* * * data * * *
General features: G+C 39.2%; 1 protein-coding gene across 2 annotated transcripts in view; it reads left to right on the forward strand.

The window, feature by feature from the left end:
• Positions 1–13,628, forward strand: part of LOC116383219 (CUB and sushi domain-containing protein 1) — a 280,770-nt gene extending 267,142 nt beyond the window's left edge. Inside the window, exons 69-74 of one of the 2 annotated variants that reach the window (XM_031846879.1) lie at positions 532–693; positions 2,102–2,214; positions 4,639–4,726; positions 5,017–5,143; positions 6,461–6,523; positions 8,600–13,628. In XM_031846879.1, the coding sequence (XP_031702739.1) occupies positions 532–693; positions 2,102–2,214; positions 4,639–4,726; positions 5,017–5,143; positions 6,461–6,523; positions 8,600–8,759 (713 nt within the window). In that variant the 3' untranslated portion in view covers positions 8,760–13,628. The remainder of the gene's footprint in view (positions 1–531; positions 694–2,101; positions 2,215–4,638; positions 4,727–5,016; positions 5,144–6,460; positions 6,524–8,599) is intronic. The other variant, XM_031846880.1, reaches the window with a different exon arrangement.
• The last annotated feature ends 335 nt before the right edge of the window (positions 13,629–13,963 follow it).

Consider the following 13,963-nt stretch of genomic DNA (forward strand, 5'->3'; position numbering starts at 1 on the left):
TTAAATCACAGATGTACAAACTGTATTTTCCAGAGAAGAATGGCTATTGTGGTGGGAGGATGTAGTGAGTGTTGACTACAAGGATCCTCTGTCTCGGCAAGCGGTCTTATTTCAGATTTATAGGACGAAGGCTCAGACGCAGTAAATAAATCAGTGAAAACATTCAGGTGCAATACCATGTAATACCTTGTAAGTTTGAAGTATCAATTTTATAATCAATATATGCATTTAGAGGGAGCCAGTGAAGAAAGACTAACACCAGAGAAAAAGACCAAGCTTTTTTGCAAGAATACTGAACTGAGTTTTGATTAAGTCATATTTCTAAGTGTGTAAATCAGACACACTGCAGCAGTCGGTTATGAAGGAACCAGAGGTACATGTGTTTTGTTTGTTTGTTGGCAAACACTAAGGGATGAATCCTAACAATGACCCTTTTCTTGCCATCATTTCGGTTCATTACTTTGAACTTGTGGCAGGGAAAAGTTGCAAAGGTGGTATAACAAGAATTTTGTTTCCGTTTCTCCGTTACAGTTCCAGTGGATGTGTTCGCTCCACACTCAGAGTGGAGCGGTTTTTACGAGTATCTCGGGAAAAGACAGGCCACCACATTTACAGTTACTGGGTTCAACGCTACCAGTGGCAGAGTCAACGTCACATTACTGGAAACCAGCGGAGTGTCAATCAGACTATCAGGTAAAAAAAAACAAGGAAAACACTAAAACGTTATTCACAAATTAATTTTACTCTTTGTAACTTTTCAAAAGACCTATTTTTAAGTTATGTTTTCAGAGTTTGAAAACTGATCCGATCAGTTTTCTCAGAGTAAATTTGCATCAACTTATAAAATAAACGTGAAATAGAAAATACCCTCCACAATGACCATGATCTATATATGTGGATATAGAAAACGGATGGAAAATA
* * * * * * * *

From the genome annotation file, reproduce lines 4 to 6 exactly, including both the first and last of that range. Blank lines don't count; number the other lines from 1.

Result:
• The last annotated feature ends 335 nt before the right edge of the window (positions 13,629–13,963 follow it).

Consider the following 13,963-nt stretch of genomic DNA (forward strand, 5'->3'; position numbering starts at 1 on the left):
TTAAATCACAGATGTACAAACTGTATTTTCCAGAGAAGAATGGCTATTGTGGTGGGAGGATGTAGTGAGTGTTGACTACAAGGATCCTCTGTCTCGGCAAGCGGTCTTATTTCAGATTTATAGGACGAAGGCTCAGACGCAGTAAATAAATCAGTGAAAACATTCAGGTGCAATACCATGTAATACCTTGTAAGTTTGAAGTATCAATTTTATAATCAATATATGCATTTAGAGGGAGCCAGTGAAGAAAGACTAACACCAGAGAAAAAGACCAAGCTTTTTTGCAAGAATACTGAACTGAGTTTTGATTAAGTCATATTTCTAAGTGTGTAAATCAGACACACTGCAGCAGTCGGTTATGAAGGAACCAGAGGTACATGTGTTTTGTTTGTTTGTTGGCAAACACTAAGGGATGAATCCTAACAATGACCCTTTTCTTGCCATCATTTCGGTTCATTACTTTGAACTTGTGGCAGGGAAAAGTTGCAAAGGTGGTATAACAAGAATTTTGTTTCCGTTTCTCCGTTACAGTTCCAGTGGATGTGTTCGCTCCACACTCAGAGTGGAGCGGTTTTTACGAGTATCTCGGGAAAAGACAGGCCACCACATTTACAGTTACTGGGTTCAACGCTACCAGTGGCAGAGTCAACGTCACATTACTGGAAACCAGCGGAGTGTCAATCAGACTATCAGGTAAAAAAAAACAAGGAAAACACTAAAACGTTATTCACAAATTAATTTTACTCTTTGTAACTTTTCAAAAGACCTATTTTTAAGTTATGTTTTCAGAGTTTGAAAACTGATCCGATCAGTTTTCTCAGAGTAAATTTGCATCAACTTATAAAATAAACGTGAAATAGAAAATACCCTCCACAATGACCATGATCTATATATGTGGATATAGAAAACGGATGGAAAATA